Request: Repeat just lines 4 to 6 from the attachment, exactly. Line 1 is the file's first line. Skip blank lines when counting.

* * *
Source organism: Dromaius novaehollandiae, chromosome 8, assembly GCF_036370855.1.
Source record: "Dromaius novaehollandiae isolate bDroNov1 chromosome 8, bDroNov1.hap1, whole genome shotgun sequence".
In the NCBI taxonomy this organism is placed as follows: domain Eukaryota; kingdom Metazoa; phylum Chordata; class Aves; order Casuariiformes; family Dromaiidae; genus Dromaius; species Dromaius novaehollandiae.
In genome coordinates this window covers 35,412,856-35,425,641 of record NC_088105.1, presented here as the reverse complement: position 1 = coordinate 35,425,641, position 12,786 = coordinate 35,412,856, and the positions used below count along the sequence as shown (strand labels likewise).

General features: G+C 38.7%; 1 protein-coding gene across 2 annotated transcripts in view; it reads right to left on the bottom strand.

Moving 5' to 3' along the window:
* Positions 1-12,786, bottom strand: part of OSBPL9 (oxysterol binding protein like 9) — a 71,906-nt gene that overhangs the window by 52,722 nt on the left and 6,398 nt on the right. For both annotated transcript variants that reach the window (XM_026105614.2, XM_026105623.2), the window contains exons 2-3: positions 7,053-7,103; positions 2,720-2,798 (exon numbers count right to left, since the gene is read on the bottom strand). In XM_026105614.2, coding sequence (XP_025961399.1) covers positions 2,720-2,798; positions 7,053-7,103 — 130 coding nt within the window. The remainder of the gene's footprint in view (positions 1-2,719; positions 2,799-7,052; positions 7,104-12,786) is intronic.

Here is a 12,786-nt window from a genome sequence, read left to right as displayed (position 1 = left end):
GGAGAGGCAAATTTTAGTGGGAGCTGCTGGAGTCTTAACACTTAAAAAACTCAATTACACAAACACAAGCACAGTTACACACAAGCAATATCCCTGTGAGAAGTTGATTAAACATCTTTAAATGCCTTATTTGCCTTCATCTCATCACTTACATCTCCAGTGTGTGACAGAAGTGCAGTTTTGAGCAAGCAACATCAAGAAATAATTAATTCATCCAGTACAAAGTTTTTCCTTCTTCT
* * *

In genome coordinates this window covers 35,412,856-35,425,641 of record NC_088105.1, presented here as the reverse complement: position 1 = coordinate 35,425,641, position 12,786 = coordinate 35,412,856, and the positions used below count along the sequence as shown (strand labels likewise).

General features: G+C 38.7%; 1 protein-coding gene across 2 annotated transcripts in view; it reads right to left on the bottom strand.

Moving 5' to 3' along the window: